Pom Poko are an exciting avant-pop outfit from Norway who are poised to release their debut album Birthday on February 22. We spoke to Ola Djupvik (drums) and Martin Miguel Tonne (guitar) on a 10-hour time difference in an attempt to get to know them a bit better.
You’ve picked five songs to accompany this article. Would you like to say anything about your choices?
Ola: I think it’s like quite a varied bunch, or not. Somehow it all sounded a bit similar. We just picked one tune each, and then one extra tune for good measure. And I dunno, it’s music that we don’t necessarily play ourselves, but we’re quite inspired by. I think what they have in common was that they’re intricately arranged. Really good compositions and arranged for like a rock band. So I think that’s something that inspires us really with that. Our music is using a band format and arranging complex music for it.
And they all seem to be quite recent releases as well. Do you find you’re inspired by modern music more so than work from the past?
Martin: I think that was just a coincidence actually, the modernness of the music. Because we’re equally inspired by lots of – maybe not extremely old music, but everything from like the 70s up until now is a direct inspiration I think. And there are vast amounts of modern music that we’re not inspired by (laughs).
Ola: Oh. Favourite album is difficult in a good way.
Martin: Ah, I think mine is the album Milk Man.
Ola: Really? Milk Man?
Martin: Yeah, yeah.
Ola: Okay. I have lots of different cases where different albums are my favourite, but maybe Green Cosmos is the one I like the most.
And how did you first discover them?
Martin: The way I discovered the band was – (laughs) a friend told me he had found a new band with just people who had studied jazz in Berlin, a German band. And then he showed me Deerhoof. And he had obviously misunderstood everything about the band’s biography, because that wasn’t correct (laughs), but I started listening to it, and then I checked out where they were really from. And I was – at first I was really thrown off by the vocals, the Japanese style weird vocals (laughs), but in the end I ended up loving it very much.
I remember the first time I heard them, I listened to about 20 seconds of “Secret Mobilization”, and then immediately bought the entire back catalogue.
Ola: (laughs) Yeah, I was the same actually, because it’s – I had lots of people recommended it to me, and the more people recommended it to me, the more I – like, you know, anxious I am to check it out, because quite often I get disappointed, like, if something has real hype, I’m quite often more disappointed. But it was the same for me. I heard 20 seconds of Apple O’, and the “Panda Panda Panda” song. Then I was like, “okay, this is good.” Then I checked out the rest of the catalogue.
You have more freedom when you compose in realtime… You can like, royally screw something up and it still turns out fine, I think.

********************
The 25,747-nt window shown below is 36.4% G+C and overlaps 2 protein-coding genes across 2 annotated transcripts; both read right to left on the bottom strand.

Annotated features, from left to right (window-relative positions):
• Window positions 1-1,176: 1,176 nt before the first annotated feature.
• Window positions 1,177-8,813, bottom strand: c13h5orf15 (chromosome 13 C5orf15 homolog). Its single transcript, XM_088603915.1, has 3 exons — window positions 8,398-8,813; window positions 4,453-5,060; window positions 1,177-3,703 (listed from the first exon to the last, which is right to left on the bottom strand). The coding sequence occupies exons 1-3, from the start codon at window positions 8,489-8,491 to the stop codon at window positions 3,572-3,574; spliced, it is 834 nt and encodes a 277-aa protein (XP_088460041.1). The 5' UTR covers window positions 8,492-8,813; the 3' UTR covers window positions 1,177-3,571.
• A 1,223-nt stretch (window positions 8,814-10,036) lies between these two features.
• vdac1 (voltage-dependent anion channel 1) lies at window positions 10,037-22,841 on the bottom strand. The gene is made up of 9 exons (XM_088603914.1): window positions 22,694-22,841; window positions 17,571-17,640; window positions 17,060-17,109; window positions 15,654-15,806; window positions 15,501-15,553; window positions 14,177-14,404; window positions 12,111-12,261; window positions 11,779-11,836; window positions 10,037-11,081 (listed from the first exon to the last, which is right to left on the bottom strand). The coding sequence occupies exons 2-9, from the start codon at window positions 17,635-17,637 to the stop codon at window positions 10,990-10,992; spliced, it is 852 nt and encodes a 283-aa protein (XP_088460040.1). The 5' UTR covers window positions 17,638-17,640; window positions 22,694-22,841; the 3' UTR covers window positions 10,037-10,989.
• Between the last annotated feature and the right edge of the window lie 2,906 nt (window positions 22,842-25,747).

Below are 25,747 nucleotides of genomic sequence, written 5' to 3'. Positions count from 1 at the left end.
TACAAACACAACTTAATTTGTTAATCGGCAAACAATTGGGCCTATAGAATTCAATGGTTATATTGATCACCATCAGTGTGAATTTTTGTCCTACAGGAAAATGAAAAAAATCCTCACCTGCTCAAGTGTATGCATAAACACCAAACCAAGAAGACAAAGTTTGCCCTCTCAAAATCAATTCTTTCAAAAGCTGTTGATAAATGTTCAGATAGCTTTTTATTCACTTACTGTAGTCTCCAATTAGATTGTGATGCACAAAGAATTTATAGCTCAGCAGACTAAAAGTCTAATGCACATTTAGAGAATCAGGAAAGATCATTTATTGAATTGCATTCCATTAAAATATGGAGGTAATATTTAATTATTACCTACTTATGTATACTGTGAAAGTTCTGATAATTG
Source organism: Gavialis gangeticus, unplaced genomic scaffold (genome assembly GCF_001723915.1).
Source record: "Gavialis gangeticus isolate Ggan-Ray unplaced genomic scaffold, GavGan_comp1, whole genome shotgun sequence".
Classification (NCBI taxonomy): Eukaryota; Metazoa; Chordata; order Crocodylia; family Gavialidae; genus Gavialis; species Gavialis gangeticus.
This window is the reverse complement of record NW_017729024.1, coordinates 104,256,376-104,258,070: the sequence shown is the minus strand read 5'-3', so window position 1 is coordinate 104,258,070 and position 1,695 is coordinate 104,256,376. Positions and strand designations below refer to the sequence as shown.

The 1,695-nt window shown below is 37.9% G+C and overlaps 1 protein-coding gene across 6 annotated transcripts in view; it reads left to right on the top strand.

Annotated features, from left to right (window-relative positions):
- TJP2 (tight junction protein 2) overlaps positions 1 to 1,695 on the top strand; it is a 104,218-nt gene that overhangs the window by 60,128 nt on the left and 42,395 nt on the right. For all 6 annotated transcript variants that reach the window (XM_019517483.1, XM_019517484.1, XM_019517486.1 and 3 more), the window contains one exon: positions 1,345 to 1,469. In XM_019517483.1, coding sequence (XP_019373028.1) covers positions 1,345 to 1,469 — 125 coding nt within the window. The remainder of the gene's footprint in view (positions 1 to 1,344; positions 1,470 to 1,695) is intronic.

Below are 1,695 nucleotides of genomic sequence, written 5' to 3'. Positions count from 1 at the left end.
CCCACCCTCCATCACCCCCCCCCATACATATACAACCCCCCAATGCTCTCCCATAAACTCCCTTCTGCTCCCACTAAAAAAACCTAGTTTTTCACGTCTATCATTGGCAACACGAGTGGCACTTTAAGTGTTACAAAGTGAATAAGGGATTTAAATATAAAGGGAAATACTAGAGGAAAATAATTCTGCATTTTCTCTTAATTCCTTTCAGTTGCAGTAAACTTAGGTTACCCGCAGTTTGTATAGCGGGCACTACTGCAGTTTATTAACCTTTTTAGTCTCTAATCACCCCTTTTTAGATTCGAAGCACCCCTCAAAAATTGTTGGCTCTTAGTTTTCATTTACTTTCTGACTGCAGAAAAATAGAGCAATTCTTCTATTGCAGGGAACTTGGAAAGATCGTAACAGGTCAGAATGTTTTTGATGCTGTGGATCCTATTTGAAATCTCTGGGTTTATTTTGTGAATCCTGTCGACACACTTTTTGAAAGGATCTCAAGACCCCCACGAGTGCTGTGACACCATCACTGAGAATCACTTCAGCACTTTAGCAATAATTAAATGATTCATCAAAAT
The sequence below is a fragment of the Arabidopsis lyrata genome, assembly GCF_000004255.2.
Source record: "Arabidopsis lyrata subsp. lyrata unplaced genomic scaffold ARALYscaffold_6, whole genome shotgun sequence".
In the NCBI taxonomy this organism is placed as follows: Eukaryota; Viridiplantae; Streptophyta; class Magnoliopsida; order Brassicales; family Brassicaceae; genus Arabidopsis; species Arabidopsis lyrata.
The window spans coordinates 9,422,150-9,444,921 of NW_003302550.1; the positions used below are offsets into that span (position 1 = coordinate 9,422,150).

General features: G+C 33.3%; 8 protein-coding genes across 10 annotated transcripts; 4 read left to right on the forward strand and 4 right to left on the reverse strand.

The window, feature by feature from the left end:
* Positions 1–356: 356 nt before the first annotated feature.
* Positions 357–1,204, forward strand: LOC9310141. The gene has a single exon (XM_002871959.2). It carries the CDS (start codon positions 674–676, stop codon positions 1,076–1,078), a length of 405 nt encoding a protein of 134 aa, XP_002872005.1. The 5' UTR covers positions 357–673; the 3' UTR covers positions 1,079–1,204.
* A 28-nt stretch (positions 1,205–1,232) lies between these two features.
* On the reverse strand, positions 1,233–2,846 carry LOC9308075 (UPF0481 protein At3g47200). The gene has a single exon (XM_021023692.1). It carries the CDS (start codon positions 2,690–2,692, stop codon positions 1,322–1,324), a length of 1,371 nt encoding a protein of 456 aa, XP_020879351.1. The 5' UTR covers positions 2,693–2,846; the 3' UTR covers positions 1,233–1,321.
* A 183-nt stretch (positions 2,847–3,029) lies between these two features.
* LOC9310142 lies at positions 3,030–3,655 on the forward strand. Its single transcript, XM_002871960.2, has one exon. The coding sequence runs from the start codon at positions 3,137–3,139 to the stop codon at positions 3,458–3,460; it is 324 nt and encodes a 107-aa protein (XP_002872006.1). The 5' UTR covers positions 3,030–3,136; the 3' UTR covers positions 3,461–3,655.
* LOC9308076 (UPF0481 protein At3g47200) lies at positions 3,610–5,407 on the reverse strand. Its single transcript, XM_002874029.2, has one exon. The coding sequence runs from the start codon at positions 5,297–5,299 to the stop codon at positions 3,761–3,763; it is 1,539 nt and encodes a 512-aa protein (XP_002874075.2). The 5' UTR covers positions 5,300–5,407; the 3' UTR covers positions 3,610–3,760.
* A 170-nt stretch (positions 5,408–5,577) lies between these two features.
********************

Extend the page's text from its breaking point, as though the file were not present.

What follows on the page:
You all studied jazz at Trondheim Music Conservatory. So what is jazz; how would you define it?
Martin: That’s a horrible thing to think about, I think, because it’s a never ending answer (laughs). And I think for –
Do you think it’s more of an abstract concept, or…
Martin: Ah, I don’t know. I think almost every answer to the question will fail to be precise enough… I think for me it’s not even that interesting, because I feel it’s such a hard question, I won’t use any energy to try to – yeah, I mean, for myself, it’s a good question to ask, because there are always interesting answers, hopefully, like this one that come out, that I think for us, studying and stuff, it was more about… working with improvisation in every conceivable way. More than like, a specific tradition of playing. I don’t know. It’s really hard to answer that question.
Ola: Yeah but I think that sums it up… I think the improvisation and the, sort of spontaneous, or, like, ah, what’s it called? Music composition in realtime, I think is a big part of jazz. Like you can play traditional bee-bop and then you sort of instantly compose in a certain style, like traditional bee-bop style, or modern jazz music or freer, sort of more improvised music. You have more freedom when you compose in realtime. And for us I think it – what we play isn’t jazz, but I really feel that I use my jazz background, because I feel I’m free to take or make decisions in realtime when we’re playing. You can like, royally screw something up and it still turns out fine, I think.
So what constitutes a good song, in your view?
Ola: Ah, there has to be something – sounds maybe obvious, but it has to be something interesting, like, some tunes get by on just being really stunningly beautiful. But I think most tunes have to have a little – a tiny element of something strange, so that the first time you hear it, it’s -you’re a bit surprised and then they’re like, “hmm, they already like this,” and then you have to listen to it several times and then you’re, like – I think most good tunes you have to learn to like. At least for me.